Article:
SC 16 first convened in Washington D.C. in March 1978. After concluding the necessary organizational issues, each country presented position papers: every one called for a multi-layer protocol architecture. Given the unanimous agreement, they next established four working groups to distribute the work of creating standards. (See Table 6.0 SC 16 Initial Working Groups) With much accomplished, Bachman suggested they call it a day.

Exhibit 8.12.1 ISO TC97/SC 16 Organization Structure

diagram of ISO TC97/SC16 structure

Only Zimmerman, harden by years of talk and slow action, sought more. He wanted members to commit their agreements to paper and sign the document before the meeting adjourned. Bachman, while thinking the exercise “premature,” said if it could be created then OK. Zimmerman remembers their late night effort:

We remained there in the evening with a few guys, and we started to cut and paste and write down the things. It was probably a twelve-page document in which you had all the basic ingredients of the final version of the Reference Model. We picked seven layers – in some cases some people had organized their stuff in five and six and seven – I think it was the U.S. contribution that put the composition into seven layers. We picked this one because it was not worse than the others, and the others would fit also within this.

The coming-into-being of the OSI Reference Model (Reference Model) benefited from all the knowledge amassed creating computer communication protocols since NCP of Arpanet.55 In segmenting computer communications into logical layers, end-to-end protocols could be assembled by selecting appropriate protocols from each layer to reflect network diversity, while sharing as many intermediate protocols as possible to reduce protocol complexity. Sharing of protocols also meant development and testing could be greatly reduced. (See Exhibit 6.6 The OSI Reference Model) The Reference Model recognized distinct transport and network layers, with SC 16 becoming responsible for the top four layers, the higher-layers, and SC 6 retaining responsibility for the three lower-layers. Hence, the critical coordination between the transport and network layers rested in two committees, a structural separation that would cause future problems.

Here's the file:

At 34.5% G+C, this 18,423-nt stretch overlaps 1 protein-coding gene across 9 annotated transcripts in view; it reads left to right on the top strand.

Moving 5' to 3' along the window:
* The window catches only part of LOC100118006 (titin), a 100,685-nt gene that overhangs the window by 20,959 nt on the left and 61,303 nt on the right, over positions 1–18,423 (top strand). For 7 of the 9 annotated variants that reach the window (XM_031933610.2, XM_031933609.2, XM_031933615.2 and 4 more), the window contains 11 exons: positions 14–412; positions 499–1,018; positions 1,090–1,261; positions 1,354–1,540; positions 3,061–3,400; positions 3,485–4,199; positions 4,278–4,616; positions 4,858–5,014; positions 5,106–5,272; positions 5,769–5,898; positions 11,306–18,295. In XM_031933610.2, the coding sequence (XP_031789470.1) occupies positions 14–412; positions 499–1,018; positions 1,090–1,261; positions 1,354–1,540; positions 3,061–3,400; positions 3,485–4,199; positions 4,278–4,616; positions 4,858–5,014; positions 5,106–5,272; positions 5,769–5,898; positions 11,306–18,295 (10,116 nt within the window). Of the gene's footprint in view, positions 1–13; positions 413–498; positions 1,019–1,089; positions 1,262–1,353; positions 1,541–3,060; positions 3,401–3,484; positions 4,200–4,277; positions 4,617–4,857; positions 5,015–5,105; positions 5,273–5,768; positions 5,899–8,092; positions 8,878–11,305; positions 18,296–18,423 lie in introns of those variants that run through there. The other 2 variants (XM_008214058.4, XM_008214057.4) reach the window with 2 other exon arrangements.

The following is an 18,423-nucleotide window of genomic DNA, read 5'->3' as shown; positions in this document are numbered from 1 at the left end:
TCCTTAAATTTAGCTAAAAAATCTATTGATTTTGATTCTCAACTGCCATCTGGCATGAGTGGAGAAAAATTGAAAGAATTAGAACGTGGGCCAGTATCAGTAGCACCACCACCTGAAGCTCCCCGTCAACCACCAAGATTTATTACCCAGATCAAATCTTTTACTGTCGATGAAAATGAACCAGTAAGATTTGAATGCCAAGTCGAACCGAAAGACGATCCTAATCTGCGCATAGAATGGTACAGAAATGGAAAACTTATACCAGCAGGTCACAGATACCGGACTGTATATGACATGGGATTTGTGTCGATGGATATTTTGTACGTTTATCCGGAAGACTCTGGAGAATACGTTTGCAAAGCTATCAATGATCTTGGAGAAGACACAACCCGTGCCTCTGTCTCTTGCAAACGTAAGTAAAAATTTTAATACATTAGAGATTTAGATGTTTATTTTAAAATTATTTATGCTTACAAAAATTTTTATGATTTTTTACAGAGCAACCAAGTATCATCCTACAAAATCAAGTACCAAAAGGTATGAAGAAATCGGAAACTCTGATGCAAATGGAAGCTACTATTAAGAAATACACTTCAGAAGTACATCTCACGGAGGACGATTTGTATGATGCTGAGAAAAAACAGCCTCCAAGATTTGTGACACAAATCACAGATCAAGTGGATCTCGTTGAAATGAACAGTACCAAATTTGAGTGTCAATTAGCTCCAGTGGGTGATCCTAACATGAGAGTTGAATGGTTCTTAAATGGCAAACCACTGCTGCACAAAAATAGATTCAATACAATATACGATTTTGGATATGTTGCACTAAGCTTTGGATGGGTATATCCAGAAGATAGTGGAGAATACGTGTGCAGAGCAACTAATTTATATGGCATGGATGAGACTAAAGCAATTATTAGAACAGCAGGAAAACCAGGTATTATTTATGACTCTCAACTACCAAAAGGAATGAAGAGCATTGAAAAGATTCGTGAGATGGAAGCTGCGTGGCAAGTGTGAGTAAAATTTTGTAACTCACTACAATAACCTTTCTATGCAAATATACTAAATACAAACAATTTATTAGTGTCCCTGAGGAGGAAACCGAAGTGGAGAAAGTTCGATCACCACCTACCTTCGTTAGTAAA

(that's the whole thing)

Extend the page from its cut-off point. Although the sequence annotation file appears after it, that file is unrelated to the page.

Table 8.12.2 SC 16 Initial Working Groups

Working Group Responsibilities Chairman Country of Chair
WG 1 Overall Architecture Hubert Zimmerman France
WG 2 Layers up through Transport George White U. S.
WG 3 Upper Layers Alwin Langsford U.K.
WG 4 Network Management Kenji Naimura Japan

At variance with then existing practices, the Reference Model represented a framework within which communication standards would fit. It was not a technical standard itself. Done for reasons similar to those that had motivated the speedy adoption of the X.25 standard by the CCITT, the Reference Model was seen as a way to direct market actions and head-off proprietary vendor – or CCITT – standards. For it was the power of the CCITT to dictate the communication protocols computers used (over the public data networks) that posed the most serious threat to the interests of the members of SC 16. In creating the X.25 virtual circuit protocol, and formulating a standard for teletext, an end user application, the CCITT seemed well on the way to locking in how higher-layer applications interfaced to the PTT networks and thus dictating forever how computers interconnected over networks.56

In October 1978, SC 16 met in Paris to resolve requested changes to the Reference Model and finalize a second version. As with the first meeting, key members pulled a near all-nighter to finish the revised document. John Day, a participant in Arpanet Network Working Group (NWG), INWG, and IFIP meetings, was invited by Zimmerman to help formalize the Reference Model for SC 16. Day remembers: